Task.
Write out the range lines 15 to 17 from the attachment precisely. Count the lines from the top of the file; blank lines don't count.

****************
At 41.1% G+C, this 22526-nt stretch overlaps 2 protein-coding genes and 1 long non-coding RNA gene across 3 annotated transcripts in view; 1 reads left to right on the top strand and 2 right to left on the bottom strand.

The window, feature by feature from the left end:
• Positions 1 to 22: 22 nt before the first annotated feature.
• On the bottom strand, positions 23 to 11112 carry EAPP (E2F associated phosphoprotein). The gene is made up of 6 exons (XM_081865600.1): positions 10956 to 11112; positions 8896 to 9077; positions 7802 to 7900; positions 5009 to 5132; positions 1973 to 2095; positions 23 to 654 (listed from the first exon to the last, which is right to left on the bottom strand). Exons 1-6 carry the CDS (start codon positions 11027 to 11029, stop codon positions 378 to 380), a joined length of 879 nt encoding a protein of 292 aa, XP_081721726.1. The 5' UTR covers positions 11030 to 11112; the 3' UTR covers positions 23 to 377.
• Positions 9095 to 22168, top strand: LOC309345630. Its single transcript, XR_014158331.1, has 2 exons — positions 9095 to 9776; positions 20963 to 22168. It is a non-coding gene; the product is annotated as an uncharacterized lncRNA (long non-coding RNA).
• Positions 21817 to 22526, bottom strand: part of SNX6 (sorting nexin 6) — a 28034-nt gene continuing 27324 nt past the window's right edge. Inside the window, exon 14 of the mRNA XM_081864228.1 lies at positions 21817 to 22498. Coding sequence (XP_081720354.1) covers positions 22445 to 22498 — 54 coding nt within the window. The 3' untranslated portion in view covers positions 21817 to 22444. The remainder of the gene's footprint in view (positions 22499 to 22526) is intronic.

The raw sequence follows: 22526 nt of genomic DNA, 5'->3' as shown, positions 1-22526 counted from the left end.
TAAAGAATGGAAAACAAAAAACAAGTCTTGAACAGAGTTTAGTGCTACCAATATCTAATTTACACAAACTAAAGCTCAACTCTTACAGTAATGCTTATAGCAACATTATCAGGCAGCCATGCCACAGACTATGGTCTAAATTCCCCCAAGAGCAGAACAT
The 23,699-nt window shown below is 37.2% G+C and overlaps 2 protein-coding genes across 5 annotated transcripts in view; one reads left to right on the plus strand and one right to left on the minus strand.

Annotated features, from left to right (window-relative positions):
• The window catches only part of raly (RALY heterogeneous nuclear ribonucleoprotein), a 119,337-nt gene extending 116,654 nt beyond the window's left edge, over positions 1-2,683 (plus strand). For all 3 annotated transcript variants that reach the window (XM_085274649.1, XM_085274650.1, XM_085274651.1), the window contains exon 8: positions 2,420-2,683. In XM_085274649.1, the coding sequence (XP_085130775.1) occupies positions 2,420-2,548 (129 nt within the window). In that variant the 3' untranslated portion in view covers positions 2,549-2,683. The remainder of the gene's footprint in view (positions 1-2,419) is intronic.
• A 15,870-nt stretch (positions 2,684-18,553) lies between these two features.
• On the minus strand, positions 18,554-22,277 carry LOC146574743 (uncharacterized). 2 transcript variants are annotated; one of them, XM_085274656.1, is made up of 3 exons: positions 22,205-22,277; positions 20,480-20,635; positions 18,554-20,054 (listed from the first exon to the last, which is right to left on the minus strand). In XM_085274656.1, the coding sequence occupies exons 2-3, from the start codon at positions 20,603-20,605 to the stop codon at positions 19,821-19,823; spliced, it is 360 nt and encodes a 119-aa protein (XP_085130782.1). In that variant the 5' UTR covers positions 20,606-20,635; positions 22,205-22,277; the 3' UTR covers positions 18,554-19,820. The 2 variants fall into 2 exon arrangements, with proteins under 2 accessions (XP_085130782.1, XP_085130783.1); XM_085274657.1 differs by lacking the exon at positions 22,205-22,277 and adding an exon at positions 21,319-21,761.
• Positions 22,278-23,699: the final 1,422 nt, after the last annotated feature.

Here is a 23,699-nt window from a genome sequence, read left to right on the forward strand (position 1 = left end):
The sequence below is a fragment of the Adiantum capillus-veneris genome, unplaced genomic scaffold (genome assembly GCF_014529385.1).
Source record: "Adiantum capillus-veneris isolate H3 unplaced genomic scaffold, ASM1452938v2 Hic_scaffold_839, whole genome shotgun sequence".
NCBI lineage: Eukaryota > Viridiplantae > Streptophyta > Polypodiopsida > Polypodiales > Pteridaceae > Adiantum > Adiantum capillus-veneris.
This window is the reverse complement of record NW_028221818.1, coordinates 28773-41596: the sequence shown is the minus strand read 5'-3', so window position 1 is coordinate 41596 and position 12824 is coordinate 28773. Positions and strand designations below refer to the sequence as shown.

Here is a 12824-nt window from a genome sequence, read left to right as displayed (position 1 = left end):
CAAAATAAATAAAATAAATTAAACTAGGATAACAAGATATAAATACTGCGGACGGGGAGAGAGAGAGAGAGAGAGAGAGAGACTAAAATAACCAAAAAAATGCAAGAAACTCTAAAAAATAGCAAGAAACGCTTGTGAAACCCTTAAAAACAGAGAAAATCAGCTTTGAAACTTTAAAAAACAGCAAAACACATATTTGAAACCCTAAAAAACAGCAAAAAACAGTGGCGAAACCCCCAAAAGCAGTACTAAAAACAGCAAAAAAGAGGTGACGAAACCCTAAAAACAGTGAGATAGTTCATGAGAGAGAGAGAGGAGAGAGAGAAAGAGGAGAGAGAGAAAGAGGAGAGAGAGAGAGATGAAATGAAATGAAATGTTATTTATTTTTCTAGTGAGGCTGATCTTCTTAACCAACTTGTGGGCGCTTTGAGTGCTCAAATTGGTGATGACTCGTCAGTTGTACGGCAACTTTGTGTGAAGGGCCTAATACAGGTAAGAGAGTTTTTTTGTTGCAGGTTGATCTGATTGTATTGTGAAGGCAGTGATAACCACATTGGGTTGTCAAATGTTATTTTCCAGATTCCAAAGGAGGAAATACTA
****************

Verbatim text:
Here is a 23,699-nt window from a genome sequence, read left to right on the forward strand (position 1 = left end):
The sequence below is a fragment of the Adiantum capillus-veneris genome, unplaced genomic scaffold (genome assembly GCF_014529385.1).
Source record: "Adiantum capillus-veneris isolate H3 unplaced genomic scaffold, ASM1452938v2 Hic_scaffold_839, whole genome shotgun sequence".